If you want to sound like you're a native of the area, pronounce Boise, "boy-see." Only outsiders say "boy-zee."
Legend has it that the name comes from the first French mountain men who arrived here after crossing the dry, treeless Snake River plain. They were so thrilled when they saw the cottonwoods lining the Boise River that they cried out, "Les bois! Les bois!" ("The trees! The trees!").
2. "Mos – coe"
Moscow, Idaho is the location of the University of Idaho's main campus. Here, it's always pronounced "mos-coe," or, as people say, "There are no cows in Moscow."
Actually, there are quite a few cows in the area, which is in the central part of the state, by the Washington border. There are none, however, in the pronunciation.
The huge mountain range southeast of Boise (and visible from the city) has the strange name "oh-why-he." Many people think it must be a Native American word. They couldn't be more wrong.
In the 1800s, people from all over the world came to Idaho, initially for fur trading, and later in search of gold and silver. This included a group from, of all places, Hawaii. Unfortunately, three of these Hawaiians went into the mountains in hope of finding gold or silver and were never seen again.
The mountains were named "Owyhee," the pronunciation used at that time for what we now call "Hawaii," in honor of those lost men.
By the way, the mining town of Silver City is still in existence in the Owyhee. But it's only accessible in summer. Venture there in winter and you may never be seen again.
This is a relatively new term in Boise slang, pronounced "bow" as in "tie a ribbon into a bow," and "doe" as in John Doe, or a female deer. It stands for "Boise Downtown" and is used for a new group of shops centered near Grove and 8th Streets. And yes, the name, even in Boise, is the butt of a lot of jokes and snickers.
For some reason, a lot of out-of-towners want to pronounce the name of this major street that runs through the area from Eagle to Garden City to Boise as "shin-den." In Boise lingo, it is actually pronounced "chin-den," saying, "chin" just like the knobby thing below your mouth.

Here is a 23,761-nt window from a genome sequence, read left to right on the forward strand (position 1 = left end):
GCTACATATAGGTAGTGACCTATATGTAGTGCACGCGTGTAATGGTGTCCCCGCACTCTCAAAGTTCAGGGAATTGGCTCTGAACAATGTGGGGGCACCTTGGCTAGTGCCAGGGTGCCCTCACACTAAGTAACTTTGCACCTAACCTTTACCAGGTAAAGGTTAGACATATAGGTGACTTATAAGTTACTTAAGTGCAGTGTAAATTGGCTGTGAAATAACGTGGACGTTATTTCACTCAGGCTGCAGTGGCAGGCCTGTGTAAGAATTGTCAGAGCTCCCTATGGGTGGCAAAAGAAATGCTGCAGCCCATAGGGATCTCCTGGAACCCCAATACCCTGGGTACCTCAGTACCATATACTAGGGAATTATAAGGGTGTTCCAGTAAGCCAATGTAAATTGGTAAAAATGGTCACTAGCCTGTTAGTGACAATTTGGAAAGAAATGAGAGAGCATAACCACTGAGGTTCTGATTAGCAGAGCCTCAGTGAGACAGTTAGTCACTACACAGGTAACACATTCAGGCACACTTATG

The name is short for "Chinese Gardens." Before Idaho became a state, it was home to some beautiful Chinese gardens (the Chinese also came to Idaho in search of gold and silver). Boise was also home to a number of Chinese gambling dens, along with many gambling dens not run by Chinese settlers.
Chinden Street had so much gambling, in fact, that when Boise City decided to outlaw the practice, the area along Chinden declared itself an independent city. Thus, Garden City was born, surrounded by Boise. Garden City exists to this day. Gambling, however, is still outlawed throughout the state.
Jaialdi ("hai-al-dee") means "festival" in Basque and in Boise lingo. Few people realize that the Boise area has the largest population of Basque in the United States.
Every five years Boise hosts an enormous festival that goes on for five or more days, featuring Basque food, drink, dancing and sports. Even dignitaries from the Basque homeland, located on the Spanish-French border in the Pyrenees Mountains and along the Bay of Biscay, come to Boise to celebrate.
The Basque language is completely unique, and does not stem from the "Romance" roots of French, Spanish or Italian. The Basque people have long struggled for independence for their land.
There are many French names found in Idaho as a result of those French mountain men that first came to the area when the U.S. was nothing more than thirteen colonies. Periodically, these men would gather at a "rendezvous" point for days of wild revelry after the hardships and loneliness they faced as trappers.
Today, you'll still find rendezvous ("ron-day-voo") festivals throughout the state. It's said that the modern versions of rendezvous are considerably less raucous.
It's also said that the pronunciation of the many French words that have been adopted by Idahoans are enough to make a Parisian weep.
Boise local language is replete with Native American Indian names, most pronounced locally unlike anything ever heard in the Old West. For instance, there is a county, a town and at least one Boise street named for the Kootenai Tribe of Idaho. In downtown Boise it is pronounced as "Koot-nee" Street.
9. "kai-yohts" "var-mits" "crick"
In Boise, local lingo includes plenty of cowboy lingo, of course. Anyone needs to pick up at least a little when you visit these parts and beyond. Be sure to pronounce common Old West words in their properly improper fashion.
For example, the "coyote." This scavenger is found all over Boise. Forget "kai-yoh-tee." In Idaho, they're known as "kai-yohts," and more often, varmints. Or rather, "var-mits."
Another example is "creek." Here, you don't fish in "creeeek," you fish in a "crick" (Sounds just like the thing you get in your neck if you stare at the crick too long when fishing).
- Overview:Boise Travel Guide